A memorial erected some distance to the east of the above
sign and which commemorates Hiscock's discovery
Ten days later, gold was also discovered at Poverty Point, Ballarat, on the banks of Canadian Creek only a few hundred metres from its confluence with the Yarrowee River. Within a matter of months around 20,000 hopeful prospectors had flocked to the region to work the easily accessible alluvial deposits.
Sign describing the first Ballarat gold discovery and
subsequent events
This initial rush was followed in subsequent years by the arrival of the big mining companies with the heavy equipment used to mine the deeper quartz reefs of the district. This saw excavation along the Leigh/Yarrowee, extend downstream past Garibaldi to the Leigh Grand Junction and beyond. 
The impact on the river and the creeks and gullies which flow into it was profound. The initial alluvial mining saw a significant reduction in the native vegetation as trees were cleared to make way for mining exploits or harvested for use in construction of the necessary infrastructure. Across the upper part of the catchment, the miners dug into the banks of the waterways, diverted water flows and turned over the soils of the creeks and river flats of the catchment. As they worked, large piles of discarded timber from felled trees washed downstream, causing logjams and impeding water flow. At the same time tonnes of rock and soil were displaced, leaving huge piles of tailings or mullock heaps littering the landscape.
Consequently, as early as the 1860s, the finer sediments from these deposits began to wash into the waterways and make their way into the Yarrowee River before working their way downstream towards the Barwon. On 29th October, 1869 a correspondent to the Geelong Advertiser wrote that:
For a number of years residents on and near the banks of the [Leigh River], and also those on that part of the Barwon below Inverleigh, have quietly looked upon their lands becoming impoverished by the settlement of silt upon them. The effect of the late flood, however, places the matter in a very serious light, and calls for immediate action. Beautiful flats of rich black soil have been converted into beds of clay, and that of the very worst description. Farms that a few years ago would have been suitable for the most exhaustive crops, are now rendered by the accumulation of sludge unfit for the production of grass....The bed of the river is rapidly filling up, consequently such floods must be more frequent and more disastrous.
By 1906 a Sludge Abatement Board had been established to monitor the water quality of rivers and was being called upon to address the complaints of the shires downstream on the Leigh which continued to bear the brunt of the problem. The sludge could be anywhere from about 45 - 180cm thick, with the largest deposits occurring on river bends. As the sediment flowed downstream and filled in pools and hollows, the rate of flow and the volume of the channel would also have decreased.
This image of the Yarrowee Dredging Co mine, 1889 (possibly the Yarrowee
Creek No 1 Gold Dredging Co) shows the degree of deforestation and erosion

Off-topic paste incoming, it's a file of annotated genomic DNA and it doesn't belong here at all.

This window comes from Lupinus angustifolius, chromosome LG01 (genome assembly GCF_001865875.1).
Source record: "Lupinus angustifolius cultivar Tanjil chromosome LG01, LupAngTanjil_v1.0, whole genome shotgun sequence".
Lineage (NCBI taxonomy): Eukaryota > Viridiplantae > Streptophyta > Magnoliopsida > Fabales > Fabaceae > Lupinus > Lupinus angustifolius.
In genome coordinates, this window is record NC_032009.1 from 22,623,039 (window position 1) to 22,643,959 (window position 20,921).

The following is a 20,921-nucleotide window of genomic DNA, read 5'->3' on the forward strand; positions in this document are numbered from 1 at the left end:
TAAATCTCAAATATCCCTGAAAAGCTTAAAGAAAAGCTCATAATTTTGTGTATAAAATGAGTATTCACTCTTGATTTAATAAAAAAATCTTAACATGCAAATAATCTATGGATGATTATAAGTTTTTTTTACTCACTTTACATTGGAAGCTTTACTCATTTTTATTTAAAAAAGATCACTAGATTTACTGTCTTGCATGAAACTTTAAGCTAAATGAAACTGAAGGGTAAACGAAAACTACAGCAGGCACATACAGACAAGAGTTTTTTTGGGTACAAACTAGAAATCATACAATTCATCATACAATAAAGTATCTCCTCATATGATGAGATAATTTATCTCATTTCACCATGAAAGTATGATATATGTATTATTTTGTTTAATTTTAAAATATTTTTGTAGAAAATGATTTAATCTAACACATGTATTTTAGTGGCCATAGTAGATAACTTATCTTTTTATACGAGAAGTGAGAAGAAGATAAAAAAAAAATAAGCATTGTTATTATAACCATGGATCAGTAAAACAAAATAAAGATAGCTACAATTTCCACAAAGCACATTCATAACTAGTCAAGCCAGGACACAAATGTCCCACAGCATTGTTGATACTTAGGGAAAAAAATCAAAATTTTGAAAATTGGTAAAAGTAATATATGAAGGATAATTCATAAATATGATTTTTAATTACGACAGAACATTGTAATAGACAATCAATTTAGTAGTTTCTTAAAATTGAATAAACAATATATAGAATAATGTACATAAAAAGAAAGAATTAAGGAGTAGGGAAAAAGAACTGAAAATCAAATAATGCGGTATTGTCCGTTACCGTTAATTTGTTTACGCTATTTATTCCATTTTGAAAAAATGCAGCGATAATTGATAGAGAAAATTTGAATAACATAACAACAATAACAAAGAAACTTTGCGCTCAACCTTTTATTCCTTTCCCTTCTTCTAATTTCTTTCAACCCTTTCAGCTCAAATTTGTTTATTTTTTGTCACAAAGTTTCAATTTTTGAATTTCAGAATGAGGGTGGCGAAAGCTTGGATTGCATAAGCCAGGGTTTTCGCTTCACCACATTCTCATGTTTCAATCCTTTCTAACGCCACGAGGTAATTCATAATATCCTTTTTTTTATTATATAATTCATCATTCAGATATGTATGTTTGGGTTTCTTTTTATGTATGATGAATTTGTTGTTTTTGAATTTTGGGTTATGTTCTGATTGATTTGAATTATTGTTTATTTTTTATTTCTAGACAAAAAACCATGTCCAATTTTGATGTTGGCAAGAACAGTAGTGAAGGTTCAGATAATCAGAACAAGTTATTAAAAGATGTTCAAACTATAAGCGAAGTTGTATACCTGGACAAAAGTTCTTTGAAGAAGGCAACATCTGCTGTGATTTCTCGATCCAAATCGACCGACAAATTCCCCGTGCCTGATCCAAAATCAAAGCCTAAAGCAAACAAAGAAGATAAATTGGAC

caused by mining activity along the river. Image held by the
State Library of Victoria
In recent years, reports commissioned by the Corangamite Catchment Management Authority have confirmed what was evident 150 years ago. Modern understanding of the way vegetation affects hydrology, has also revealed the role deforestation must have played in increasing the quantity and rate at which runoff water entered the river. Today, the silts which were deposited after the beginning of the gold rush are referred to as Post Mining Alluvium and form the surface layer of soil in the area around Shelford and Inverleigh.
Meanwhile over on the Moorabool River, gold was also the order of the day, although the discovery and subsequent mining boom was a little later in coming. Gold was first discovered on the Durdidwarrah property of Augustus von Stieglitz in 1851, however the quantities were not considered workable. Some activity ensued in 1853 when Andrew Love and George Morton discovered alluvial gold on Sutherland's Creek, however, it was not until 1855 when William Hooley and Joseph Davis discovered a gold reef on Sutherland's Creek near Steiglitz that the rush really began.
From 1855 onwards, alluvial gold was extracted at various creeks and gullies along the Moorabool River including Sutherland's Creek, Dolly's Creek, Tea Tree Creek, Mt Doran, the Stony Rises (Elaine) and from the banks of the Moorabool itself at Morrison's however it was not until the 1860s that the large companies moved in and reef mining began in earnest.
The remaining brick footings of the United Albion Mine near Steiglitz
It seems however that the threat of a sludge deluge such as that seen on the Leigh, was not as much of an issue for the Moorabool River. Perhaps this is a reflection of the relatively greater proportion of reef mining in comparison to alluvial activity on the Moorabool.
It is interesting to note that a 2006 report commissioned for the Corangamite Catchment Management Authority showed that despite the greater water flow of the Barwon and the historic issues of increased sedimentation due to mining activities along the Leigh, it is the Moorabool which makes the greatest contribution to sediment deposited downstream at Lake Connewarre. There is no indication that this is related to earlier mining activities, instead it is postulated that the greater overall change in gradient along its length (by comparison with the Barwon and the Leigh) may account for the difference.